How Lack of Sleep Affects Your Health
Sleep deprivation is linked to numerous chronic health problems. Let's face it, we all try to cram all we can into our days, Then on the weekend, we try to stretch the day even more. Whether on land or sea, chances are you aren't getting enough rest.
It seems that nowadays, almost no one gets enough sleep—how can we, when we have classes, jobs or children to attend to? But the experts are firm: sleep deprivation is bad for your health.
Numerous studies have shown that lack of sleep is associated with a greater risk for chronic diseases and health problems, including heart disease, heart attacks, high blood pressure, strokes and diabetes. In fact, WebMD.com says that 90 percent of people with insomnia, a disorder characterized by difficulty falling and staying asleep, also have another health condition. HealthLine.com explains this is likely because the immune system builds up its forces while you sleep, making you more vulnerable without it.
It causes accidents
There is a very strong correlation between sleep deprivation, reduced efficiency and productivity, and increased errors and accidents. According to the National Highway Traffic Safety Administration’s NHTSA.gov, fatigue is a leading cause of auto crashes and crash-related deaths in the United States, particularly among people under 25 years of age; more than 100,000 auto crashes are caused by fatigue in the U.S. Sleep deprivation is also known to have been a factor behind some of the biggest disasters in history, such as the 1979 nuclear incident at Three Mile Island and the 1986 nuclear meltdown at Chernobyl.
It can make you hungry
Not getting enough sleep can lead to an increased appetite, which isn’t a good thing if you’re already eating enough. According to Chris Winter, MD, owner of the Charlottesville Neurology and Sleep Medicine in Virginia, the brain will try to get energy from food if it hasn’t been getting the energy it needs from sleep. Sleep deprivation not only increases the production of ghrelin in the gut, which makes people crave sugary and fatty foods, but also affects leptin, the hormone that lets your brain know when you are fully sated.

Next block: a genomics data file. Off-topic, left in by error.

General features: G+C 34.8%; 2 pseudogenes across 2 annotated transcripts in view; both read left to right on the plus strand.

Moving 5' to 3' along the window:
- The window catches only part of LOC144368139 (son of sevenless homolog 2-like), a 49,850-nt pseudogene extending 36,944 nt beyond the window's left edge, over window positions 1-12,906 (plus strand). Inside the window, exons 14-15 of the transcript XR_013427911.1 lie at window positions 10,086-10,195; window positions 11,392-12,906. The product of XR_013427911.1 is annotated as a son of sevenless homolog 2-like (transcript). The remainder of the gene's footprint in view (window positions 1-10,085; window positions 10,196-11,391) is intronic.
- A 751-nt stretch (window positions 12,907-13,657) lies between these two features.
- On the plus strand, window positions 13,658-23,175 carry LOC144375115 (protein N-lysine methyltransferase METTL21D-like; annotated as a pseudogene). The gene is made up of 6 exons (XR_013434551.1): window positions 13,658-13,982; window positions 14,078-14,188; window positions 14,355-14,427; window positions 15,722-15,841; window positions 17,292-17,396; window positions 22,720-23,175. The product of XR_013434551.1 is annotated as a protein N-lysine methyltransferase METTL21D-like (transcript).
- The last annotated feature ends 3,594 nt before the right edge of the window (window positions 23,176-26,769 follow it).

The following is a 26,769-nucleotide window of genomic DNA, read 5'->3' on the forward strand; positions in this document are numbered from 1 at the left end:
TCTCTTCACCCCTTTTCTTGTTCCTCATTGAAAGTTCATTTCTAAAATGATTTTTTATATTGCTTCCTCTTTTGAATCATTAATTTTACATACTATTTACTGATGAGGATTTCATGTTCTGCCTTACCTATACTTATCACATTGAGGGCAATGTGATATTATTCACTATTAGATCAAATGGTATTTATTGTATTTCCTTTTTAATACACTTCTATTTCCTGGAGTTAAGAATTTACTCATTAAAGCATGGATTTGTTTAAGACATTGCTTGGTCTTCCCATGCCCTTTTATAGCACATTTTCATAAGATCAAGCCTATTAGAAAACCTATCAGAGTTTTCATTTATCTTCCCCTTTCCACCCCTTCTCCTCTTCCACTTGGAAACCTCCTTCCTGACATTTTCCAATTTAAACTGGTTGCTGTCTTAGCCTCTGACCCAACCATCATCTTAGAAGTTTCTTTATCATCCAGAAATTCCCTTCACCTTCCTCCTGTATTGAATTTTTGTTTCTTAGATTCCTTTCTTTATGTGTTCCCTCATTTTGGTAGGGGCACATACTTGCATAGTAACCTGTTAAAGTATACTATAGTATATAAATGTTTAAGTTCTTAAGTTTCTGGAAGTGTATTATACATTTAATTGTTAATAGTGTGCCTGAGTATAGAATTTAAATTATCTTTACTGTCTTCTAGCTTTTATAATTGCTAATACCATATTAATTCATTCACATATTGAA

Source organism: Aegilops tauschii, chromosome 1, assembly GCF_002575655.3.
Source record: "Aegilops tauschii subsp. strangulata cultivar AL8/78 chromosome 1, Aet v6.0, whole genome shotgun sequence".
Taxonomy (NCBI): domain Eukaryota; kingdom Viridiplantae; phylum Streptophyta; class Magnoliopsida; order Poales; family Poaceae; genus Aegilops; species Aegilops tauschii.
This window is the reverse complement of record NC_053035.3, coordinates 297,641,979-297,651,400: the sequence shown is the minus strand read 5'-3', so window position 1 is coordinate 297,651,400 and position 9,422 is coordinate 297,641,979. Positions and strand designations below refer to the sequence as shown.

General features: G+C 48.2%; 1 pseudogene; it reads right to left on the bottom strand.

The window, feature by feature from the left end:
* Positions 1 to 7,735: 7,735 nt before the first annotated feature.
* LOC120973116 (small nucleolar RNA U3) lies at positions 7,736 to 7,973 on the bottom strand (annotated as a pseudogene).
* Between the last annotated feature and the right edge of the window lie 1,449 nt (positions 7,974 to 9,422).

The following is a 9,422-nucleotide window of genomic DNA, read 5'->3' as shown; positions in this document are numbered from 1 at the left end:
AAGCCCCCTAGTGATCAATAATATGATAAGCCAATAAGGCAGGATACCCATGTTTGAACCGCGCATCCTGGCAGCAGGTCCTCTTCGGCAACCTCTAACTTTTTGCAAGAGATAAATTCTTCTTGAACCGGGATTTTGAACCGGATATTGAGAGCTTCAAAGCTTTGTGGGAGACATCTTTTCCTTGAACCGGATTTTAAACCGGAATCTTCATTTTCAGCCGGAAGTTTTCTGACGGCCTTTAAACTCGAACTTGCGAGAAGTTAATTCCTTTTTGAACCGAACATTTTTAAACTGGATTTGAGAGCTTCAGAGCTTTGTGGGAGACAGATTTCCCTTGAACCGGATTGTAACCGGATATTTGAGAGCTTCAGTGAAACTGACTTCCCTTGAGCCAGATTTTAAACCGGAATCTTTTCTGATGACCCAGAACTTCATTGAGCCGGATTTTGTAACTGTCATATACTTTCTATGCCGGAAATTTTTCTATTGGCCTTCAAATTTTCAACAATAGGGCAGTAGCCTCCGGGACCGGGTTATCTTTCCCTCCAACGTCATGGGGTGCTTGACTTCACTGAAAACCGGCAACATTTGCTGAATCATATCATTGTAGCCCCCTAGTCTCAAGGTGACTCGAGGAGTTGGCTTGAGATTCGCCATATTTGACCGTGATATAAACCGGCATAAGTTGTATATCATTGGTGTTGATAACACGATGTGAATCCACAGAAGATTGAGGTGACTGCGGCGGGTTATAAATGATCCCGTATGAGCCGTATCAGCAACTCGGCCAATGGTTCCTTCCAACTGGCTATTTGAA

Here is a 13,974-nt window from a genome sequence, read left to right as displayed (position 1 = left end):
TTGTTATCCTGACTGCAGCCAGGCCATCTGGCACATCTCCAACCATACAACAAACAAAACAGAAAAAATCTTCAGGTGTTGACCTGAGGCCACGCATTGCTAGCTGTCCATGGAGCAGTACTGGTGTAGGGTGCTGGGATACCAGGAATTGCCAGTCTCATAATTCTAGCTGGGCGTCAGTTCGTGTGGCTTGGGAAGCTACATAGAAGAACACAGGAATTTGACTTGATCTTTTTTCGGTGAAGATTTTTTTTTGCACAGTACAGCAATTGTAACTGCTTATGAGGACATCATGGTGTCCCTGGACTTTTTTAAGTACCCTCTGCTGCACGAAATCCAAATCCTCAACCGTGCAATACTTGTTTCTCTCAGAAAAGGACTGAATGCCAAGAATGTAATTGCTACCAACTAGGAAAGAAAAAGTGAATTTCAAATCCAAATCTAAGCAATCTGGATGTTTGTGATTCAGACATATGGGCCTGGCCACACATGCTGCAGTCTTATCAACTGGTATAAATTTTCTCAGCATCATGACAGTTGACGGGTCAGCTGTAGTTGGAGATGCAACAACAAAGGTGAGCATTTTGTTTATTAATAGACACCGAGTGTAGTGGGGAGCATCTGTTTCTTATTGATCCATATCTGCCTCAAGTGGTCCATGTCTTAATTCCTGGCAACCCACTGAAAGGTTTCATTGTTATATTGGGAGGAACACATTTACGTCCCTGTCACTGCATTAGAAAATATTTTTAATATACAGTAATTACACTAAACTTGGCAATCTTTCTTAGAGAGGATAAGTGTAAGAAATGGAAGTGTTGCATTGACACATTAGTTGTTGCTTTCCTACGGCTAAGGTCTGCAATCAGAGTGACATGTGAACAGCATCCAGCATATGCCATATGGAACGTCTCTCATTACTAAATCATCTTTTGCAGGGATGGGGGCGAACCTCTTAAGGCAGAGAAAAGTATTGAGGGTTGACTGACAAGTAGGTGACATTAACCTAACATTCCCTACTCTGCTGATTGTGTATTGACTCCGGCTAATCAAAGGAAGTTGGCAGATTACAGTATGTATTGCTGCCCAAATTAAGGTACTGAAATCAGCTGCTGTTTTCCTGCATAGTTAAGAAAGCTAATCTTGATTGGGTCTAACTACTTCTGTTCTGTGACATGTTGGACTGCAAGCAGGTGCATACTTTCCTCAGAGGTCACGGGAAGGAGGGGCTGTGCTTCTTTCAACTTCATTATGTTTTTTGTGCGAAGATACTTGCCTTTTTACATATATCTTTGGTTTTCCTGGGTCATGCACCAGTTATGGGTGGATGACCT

It contributes to memory loss
If you can never seem to remember where you’ve put your car keys or what you were up to just a few nights ago, you might be quick to say “I have a bad memory,” but it could simply be a matter of sleep deprivation. According to Health.com, the problem is twofold: first, people don’t pay attention to their surroundings as much when they are tired, so they are less likely to remember things they never logged into memory in the first place; second, research from the National Institutes of Health has shown that sleep helps clear toxic molecules in the brain, which suggests that regular lack of sleep could prevent your brain from properly clearing its nervous system.
It is strongly linked to depression
In 2005, a Sleep in America poll showed that people who were diagnosed with depression or anxiety were significantly more likely to sleep less than six hours at night. A later study in 2007 showed that people with insomnia were five times more likely to develop depression than those without, and according to WebMD.com, the first symptom of depression is often insomnia. It doesn’t take full-blown insomnia to feel the effects, though; while sleep deprivation aggravates the symptoms of depression, depression can make it more difficult to fall asleep, causing a negative cycle that can be hard to escape.
If you suffer from sleep deprivation, your health may be affected in more ways than you think. So do yourself a favor and get some extra sleep.